Togo powers up for progress with new National Development Plan.
KIZITO OKECHUKWU | MARCH 4, 2019
Recently, I returned to Togo for the launch of its much anticipated National Development Plan 2018-2022. Dubbed ‘Togo First’, the plan sets strategic goals for economic and social development, as well as for growth over the period 2018-2022.
At the launch, the President acknowledged the need to redistribute wealth and become more inclusive, reiterating that all who work for the wealth must also share in the wealth. He also called for renewal and a firm commitment to achieve, without delay, the necessary transformation and construction of a new, revitalized Togo that all citizens will be proud to live in and leave for the generations to come.
The plan focuses on three key deliverables:
- Create a world-class logistics hub and a business/entrepreneurship centre of reference in the region.
- Develop poles of agricultural processing, manufacturing and mining.
- Consolidate social development and boost inclusion mechanisms.
By implementing the plan, the Togolese government aims to create 500 000 jobs by 2022 and achieve a GDP growth of 7.6%. It also seeks to attract USD$7billion from the private sector to help achieve this goal. Recently, the country held the first China-Africa business forum, as China has become a highly significant and vital role player in economic development across the continent. Evidence of this is the Debre Birhan industrial park constructed by China Communications Construction Company (CCCC) in Ehtiopia at a cost of more than USD$71million The park spans some 75 hectares, has eight industrial sheds ready to accommodate prospective investors and is expected to create job opportunities for over 1000 Ethiopians.
Togo is leaving no stone unturned when it comes to its new and inclusive economic uprising. It also plans to hold an EU-Togo business forum in June to attract various investors and development partners from the European region.
Carlos Lopes, the Chief National Adviser of the NDP, hailed the development of Togo over the past few years. He said that although development is clearly evident, the country also needs to focus more on transformation and inclusiveness.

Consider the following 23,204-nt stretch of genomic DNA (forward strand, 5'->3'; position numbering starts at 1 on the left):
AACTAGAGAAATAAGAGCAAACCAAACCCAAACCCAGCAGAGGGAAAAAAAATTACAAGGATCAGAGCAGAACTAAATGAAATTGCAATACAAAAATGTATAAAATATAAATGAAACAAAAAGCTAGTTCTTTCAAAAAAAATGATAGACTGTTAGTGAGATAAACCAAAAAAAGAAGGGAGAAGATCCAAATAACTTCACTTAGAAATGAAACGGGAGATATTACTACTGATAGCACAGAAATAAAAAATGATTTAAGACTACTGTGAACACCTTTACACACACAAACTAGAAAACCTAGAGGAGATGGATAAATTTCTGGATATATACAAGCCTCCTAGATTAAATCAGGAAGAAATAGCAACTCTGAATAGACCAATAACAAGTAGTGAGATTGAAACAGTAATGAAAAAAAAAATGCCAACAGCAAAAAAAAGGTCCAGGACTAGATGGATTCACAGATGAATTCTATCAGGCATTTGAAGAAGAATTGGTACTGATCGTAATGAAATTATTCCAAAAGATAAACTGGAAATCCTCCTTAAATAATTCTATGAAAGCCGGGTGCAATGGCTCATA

Africa must mobilize technical, financial and managerial resources in order to meet its developmental needs and also create strong infrastructures to lessen external dependencies. What’s more, we must draw inspiration from existing and new technological innovations because the advantage that Africans have is that we’re
‘late-comers’, so we simply have to ‘copy and paste’. By this I mean that most of what we’re trying to do has been tried and tested by various other nations, showing models that work and those that don’t – so job done. Let’s implement the existing off-the-shelf solutions that suit us.
At the NDP launch, I was pleased to see the inclusion and participation of entrepreneurs. Koudou Komi Dovi, an agro-processing entrepreneur producing rice and beans, shared his journey of becoming an entrepreneur and what more the government can do to support many of the country’s unemployed youth. One recommendation was to develop impactful training programmes that will equip young people to meet the needs of the job market.
In a nutshell, Togo’s NDP to build a prosperous country for all will focus on creating an invigorative investment climate, increased employment, better healthcare and social development.
During the launch, there was a palpable sense of collegiality, collaboration and optimism amongst various stakeholders. Yes, Togo’s NDP is ambitious, yet I believe it’s achievable, as long as the stakeholder commitment stays strong and never wanes.
To close, I borrow from the President’s speech in which he mirrored my sentiment and encouraged all stakeholders to work together to achieve the NDP’s objectives by saying that “big rivers are made of small streams….”
Most of us grew up knowing what the basic societal norms are and we adopted them and conformed wherever possible.
The roles and responsibilities of business, political, medical and religious leaders, as well as civil society, parents and family members have changed drastically over the past few months.
In his piece on the meaning of a war economy, James Galbraith wrote that the public obligation is to do what is necessary; i.e. to support the military effort, to protect and defend the home territory, and especially to maintain physical well-being, solidarity and the morale of the people.